The face of American culture continues to change through the use of firearms. Weapons appear in our movies, music, nightly news and politics making them synonymous with contemporary culture. This could not be more relevant in light of growing concerns in recent months about aggressive police tactics. Mesa Contemporary’s current group exhibition “ARTillery” looks at the art of the weapon as object and a major influence. The textbook definition of a weapon is “a thing designed or used for inflicting bodily harm or physical damage”. Roughly 50 artists present their own definitions, including Charles Krafft, Shepard Fairey, Brian M. Viveros, Kevin Grass, Angel Cabrales, David Amoroso, Eve Plumb, Abel Alejandre, and more. For some, there is a common ground between art and weapons, as in the satirical ceramic creations of Charles Krafft. Here, he presents weapons like the grenade as an object of design which should be respected. They can be both beautiful and disturbing at the same time. This is an idea also presented in Brian M. Vivieros’ portraits. His painting “If Looks Could Kill” plays with these opposing symbols of war and beauty, where a girl seductively peers through machine gun bullets. To Viveros, these motifs also represent strength. Guns and helmets provide his subjects with the ability to protect themselves. Beautiful, decorative, macabre, even comical, these are just a few of the pieces that reconsider weaponry as art. Take a look at “ARTillery” below.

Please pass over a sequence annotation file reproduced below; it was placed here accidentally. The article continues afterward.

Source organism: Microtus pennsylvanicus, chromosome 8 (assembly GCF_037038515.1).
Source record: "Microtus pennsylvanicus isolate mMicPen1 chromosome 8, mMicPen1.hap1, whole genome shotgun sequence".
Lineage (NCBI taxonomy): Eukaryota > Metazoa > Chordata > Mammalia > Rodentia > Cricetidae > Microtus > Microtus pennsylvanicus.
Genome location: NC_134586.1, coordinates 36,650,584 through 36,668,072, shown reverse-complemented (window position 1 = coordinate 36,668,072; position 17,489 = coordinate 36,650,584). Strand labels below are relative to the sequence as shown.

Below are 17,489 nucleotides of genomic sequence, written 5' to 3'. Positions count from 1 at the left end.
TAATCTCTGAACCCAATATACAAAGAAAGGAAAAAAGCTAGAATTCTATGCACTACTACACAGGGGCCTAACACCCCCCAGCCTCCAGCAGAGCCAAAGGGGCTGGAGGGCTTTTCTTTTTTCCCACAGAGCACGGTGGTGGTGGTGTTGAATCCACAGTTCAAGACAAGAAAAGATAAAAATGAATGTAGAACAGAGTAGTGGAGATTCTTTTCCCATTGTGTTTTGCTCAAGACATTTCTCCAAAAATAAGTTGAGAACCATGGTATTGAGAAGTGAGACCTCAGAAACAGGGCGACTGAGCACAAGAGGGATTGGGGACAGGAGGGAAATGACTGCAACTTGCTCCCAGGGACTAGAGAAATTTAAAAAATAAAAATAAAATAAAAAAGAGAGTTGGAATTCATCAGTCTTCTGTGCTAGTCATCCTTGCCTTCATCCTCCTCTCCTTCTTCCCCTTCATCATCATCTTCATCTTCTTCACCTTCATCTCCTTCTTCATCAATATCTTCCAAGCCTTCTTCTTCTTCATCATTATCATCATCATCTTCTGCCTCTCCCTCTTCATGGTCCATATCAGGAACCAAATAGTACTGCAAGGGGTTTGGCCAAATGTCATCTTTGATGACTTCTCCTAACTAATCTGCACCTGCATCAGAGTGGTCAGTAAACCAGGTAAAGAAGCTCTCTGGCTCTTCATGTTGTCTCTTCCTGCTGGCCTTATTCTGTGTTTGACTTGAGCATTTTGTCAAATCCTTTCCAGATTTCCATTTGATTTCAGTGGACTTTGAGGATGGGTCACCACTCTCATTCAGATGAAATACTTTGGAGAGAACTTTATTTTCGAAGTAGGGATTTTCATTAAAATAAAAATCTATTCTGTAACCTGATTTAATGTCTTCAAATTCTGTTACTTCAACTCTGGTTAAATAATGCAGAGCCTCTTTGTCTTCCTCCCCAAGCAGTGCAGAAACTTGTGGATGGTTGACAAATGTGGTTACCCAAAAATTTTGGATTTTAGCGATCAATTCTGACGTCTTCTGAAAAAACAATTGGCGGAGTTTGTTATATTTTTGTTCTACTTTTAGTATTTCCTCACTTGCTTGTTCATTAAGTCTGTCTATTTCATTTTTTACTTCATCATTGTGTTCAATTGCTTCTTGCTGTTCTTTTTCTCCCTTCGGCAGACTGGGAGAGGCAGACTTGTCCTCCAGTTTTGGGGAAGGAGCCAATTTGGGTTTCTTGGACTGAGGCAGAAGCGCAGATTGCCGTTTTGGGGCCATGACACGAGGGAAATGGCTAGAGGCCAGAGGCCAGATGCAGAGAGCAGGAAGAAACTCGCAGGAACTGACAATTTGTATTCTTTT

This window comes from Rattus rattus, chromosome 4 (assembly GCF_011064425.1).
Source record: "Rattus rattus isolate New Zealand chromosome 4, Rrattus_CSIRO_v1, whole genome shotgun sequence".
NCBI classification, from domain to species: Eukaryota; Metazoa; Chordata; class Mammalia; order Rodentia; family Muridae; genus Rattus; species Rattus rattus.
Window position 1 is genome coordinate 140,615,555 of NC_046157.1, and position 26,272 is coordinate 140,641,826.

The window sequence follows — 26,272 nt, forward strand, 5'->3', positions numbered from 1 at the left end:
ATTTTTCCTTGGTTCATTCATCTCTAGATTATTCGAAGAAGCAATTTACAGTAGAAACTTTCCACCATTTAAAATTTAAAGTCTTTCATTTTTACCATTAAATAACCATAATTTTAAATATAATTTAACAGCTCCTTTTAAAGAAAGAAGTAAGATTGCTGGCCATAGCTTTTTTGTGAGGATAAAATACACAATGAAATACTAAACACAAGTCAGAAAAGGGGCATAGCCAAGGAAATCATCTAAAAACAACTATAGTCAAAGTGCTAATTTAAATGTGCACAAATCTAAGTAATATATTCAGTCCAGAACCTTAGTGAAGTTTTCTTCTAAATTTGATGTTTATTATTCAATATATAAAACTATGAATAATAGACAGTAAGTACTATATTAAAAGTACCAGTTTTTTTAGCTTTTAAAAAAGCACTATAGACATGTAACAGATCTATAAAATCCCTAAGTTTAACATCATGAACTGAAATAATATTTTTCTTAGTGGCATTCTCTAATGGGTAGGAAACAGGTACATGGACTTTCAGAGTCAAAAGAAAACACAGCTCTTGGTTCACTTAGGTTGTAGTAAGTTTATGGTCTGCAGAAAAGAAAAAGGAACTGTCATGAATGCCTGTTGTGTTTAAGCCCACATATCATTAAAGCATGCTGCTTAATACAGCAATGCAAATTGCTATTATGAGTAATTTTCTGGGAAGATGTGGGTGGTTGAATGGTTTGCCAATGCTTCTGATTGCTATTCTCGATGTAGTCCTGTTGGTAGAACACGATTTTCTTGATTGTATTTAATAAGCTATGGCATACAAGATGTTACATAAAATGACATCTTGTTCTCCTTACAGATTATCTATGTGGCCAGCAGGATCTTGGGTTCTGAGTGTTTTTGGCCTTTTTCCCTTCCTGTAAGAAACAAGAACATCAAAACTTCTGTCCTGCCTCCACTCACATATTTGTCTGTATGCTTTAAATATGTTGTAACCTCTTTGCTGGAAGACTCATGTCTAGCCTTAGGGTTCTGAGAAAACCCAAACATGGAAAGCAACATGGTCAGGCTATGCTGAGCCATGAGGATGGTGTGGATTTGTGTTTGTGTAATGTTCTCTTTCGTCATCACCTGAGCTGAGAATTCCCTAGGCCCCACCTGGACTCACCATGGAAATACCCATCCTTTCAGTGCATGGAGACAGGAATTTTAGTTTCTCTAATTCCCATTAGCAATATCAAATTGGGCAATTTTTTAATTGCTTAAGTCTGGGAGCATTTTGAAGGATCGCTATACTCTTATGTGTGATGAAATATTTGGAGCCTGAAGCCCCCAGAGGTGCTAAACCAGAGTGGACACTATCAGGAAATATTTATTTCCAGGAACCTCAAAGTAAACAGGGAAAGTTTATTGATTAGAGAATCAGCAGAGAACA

Brian M. Viveros